consideration is paid, or the the consideration received is known to be less than the par value or issued value of the shares o Includes bonus shares and discount shares issued at a discount or under an agreement to pay less than par value in money o Shares issued as fully paid up but no consideration is actually paid in form or consideration is inadequate because it is not equal to the par or issued value, the SH is liable to the corporation and its creditors for the unpaid portion o Shares issued as fully paid up in consideration of property at an overvaluation — Stock watering prohibited because: o Corporation is deprived of needed capital and the opportunity to market its securities to its own advantage o Existing and future SHs who are also injured by the dilution of their proportionate interests in the corporation o Present and future creditors who are injured as the corporation is deprived of the assets or capital and reduces the value of the corporate assets which stand as a substitute for the SHs personal liability to them o Persons who deal with it or purchase its securities who are deceived because stock watering is invariable accompanied with misleading corporate accounts and financial statements — Code makes directors liable for watered stocks under Sec 65 o If he consents to the issuance, or… o … having knowledge thereof, does not forthwith express his objection in writing and file it with the corporate secretary  directors become solidarily liable liability will be to ALL directors, whether they became such prior or subsequent to the issuance of watered stock  reliance of the creditors is immaterial and fraud is not an element of liability  even no-par stocks can be watered stocks where they are issued for less than their issued value — Three theories for the liability o Subscription contract theory—the subscription contract is the source and measure of the duty of a subscriber to pay for his shares; if the contract releases him from further liability, the subscriber ceases to be liable  Prohibited in RP jurisdiction o Fraud or misrepresentation theory—holds a SH liable for watered stock on the basis of tort or misrepresentation. The wrong done to the creditor is fraud or deceit in falsely representing that the par value has been paid or agreed to be paid in full o Trust fund doctrine—all corporate creditors would have legal basis to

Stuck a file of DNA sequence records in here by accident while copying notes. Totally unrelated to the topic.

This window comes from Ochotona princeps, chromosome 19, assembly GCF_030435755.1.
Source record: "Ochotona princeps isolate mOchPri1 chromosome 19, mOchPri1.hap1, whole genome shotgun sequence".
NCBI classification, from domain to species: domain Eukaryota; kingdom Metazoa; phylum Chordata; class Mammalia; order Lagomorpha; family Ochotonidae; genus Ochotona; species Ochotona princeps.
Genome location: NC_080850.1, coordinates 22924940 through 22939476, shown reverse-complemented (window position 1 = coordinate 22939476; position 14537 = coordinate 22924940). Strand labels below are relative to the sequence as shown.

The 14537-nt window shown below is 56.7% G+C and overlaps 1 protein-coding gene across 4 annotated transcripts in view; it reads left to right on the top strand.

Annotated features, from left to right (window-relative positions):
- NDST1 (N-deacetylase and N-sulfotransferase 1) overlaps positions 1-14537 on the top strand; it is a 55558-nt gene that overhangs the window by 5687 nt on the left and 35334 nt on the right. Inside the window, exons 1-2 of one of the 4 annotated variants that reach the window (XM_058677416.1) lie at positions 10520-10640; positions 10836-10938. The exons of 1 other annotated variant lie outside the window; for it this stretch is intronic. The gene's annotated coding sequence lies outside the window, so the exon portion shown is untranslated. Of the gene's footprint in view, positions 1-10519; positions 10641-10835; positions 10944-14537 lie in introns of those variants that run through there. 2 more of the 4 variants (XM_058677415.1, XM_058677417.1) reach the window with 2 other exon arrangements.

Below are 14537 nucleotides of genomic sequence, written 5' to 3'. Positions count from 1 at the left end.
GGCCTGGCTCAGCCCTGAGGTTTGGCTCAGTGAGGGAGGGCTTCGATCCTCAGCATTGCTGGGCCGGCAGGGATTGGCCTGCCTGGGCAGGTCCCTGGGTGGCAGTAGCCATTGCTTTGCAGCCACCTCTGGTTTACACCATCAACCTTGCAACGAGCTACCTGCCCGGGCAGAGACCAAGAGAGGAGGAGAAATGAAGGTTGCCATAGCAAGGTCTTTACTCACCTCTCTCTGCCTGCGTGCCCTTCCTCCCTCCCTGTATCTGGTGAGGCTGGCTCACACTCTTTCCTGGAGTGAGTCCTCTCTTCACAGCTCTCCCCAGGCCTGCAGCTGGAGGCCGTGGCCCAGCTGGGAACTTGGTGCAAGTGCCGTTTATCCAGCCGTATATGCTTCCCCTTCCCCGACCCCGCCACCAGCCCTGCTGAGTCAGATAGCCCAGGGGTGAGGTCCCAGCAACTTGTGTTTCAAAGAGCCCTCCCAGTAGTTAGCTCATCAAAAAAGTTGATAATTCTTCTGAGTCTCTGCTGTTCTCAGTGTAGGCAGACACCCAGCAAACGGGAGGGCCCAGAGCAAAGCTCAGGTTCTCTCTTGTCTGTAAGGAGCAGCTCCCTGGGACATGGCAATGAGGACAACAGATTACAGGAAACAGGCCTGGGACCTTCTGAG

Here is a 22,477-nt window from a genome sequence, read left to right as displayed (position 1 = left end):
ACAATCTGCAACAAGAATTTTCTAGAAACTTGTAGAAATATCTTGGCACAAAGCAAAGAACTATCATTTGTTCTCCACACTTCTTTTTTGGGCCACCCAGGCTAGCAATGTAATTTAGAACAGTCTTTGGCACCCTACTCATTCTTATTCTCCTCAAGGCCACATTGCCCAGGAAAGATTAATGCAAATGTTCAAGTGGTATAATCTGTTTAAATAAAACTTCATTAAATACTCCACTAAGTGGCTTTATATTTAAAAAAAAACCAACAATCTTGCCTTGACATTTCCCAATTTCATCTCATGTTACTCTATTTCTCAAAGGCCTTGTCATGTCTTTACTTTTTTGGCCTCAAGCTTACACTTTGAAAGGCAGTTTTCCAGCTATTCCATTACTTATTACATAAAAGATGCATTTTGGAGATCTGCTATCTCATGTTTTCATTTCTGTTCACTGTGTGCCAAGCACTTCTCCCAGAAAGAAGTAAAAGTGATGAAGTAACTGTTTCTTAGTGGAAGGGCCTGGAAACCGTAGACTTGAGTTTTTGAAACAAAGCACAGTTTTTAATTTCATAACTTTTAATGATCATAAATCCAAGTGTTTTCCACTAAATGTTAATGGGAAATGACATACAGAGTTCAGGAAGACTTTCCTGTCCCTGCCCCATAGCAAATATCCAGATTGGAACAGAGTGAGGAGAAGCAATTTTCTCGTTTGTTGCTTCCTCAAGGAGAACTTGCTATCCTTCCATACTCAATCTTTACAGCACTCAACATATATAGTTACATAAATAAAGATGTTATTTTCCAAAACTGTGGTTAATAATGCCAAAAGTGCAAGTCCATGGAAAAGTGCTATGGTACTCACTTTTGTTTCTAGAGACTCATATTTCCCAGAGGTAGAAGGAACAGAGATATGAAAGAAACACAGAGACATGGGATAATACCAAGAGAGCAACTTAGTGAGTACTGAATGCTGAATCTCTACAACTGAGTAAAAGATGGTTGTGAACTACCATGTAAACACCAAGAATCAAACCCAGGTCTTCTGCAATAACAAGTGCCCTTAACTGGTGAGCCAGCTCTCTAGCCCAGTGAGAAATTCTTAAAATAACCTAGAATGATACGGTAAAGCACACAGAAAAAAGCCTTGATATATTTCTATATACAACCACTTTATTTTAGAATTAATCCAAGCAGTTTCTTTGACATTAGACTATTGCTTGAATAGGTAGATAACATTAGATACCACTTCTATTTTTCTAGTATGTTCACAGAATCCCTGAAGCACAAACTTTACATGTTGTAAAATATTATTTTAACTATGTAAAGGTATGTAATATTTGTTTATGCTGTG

recover against SHs and guilty officers  Prevailing view in RP Triplex Shoe Co v Rice & Hutchins Inc. F: Triplex’ authorized capital stock totaled $150K, broken down into $75000 PS (par value $100), and $75000 no par CS. Directors meeting: Albert Dillman – Pres; Solly – VP and Sec, and Louis Dillman – Treasurer ….. agreed to receive lower compensation and in consideration of other services to be rendered and for managing the co., additional stocks were to be given as follows: A Dillman – 376 CS, L Dillman – 114 CS, Solly – 50 CS. (Solly transferred stock to 2 Dillmans). An amendment was proposed, 2375 PS and 175 no-par CS. Rice and Hutchins purchased 249 shares of PS and 83 shares CS (as bonus). The Dillman’s own 540 CS shares. During election of directors, the “B” ticket of the Dillmans were elected. Rice questions the election, saying the there was no consideration for the CS at the incorporation of Triplex. Issue: WON there was any CS voted for the B Ticket at the 1929 election that was legally issued and outstanding at that time? H: No, there was none. (Chancellor’s decision: No outstanding Cs and PS stocks were voted). The no par value CS issued before and after the amendment was invalid because consideration was never fixed. The certificate must state the total number of shares authorized that are without nominal or par value. The provision in the articles that a certain part of capital is in shares of CS no par and without stating the number of shares is not authorized and is meaningless in the eyes of the law. Thus the CS in the original AOI was invalid stock. The consideration of the shares issued to Dillman were alleged to have been for services rendered in organizing the company, and in agreeing to serve at a smaller compensation that they would get otherwise. Clearly the consideration mentioned, consisting of services, was not of such as the law contemplates. The services do not appear to be essentially different or greater than the services ordinarily rendered in the promotion and organization of the corporation. (also, services still to be rendered are not lawful consideration) -- Hence, no proper and lawful consideration was for the CS at the 1st Board Meeting. McCarty v Langdeau: F: Langdeau is the receiver of Estate Life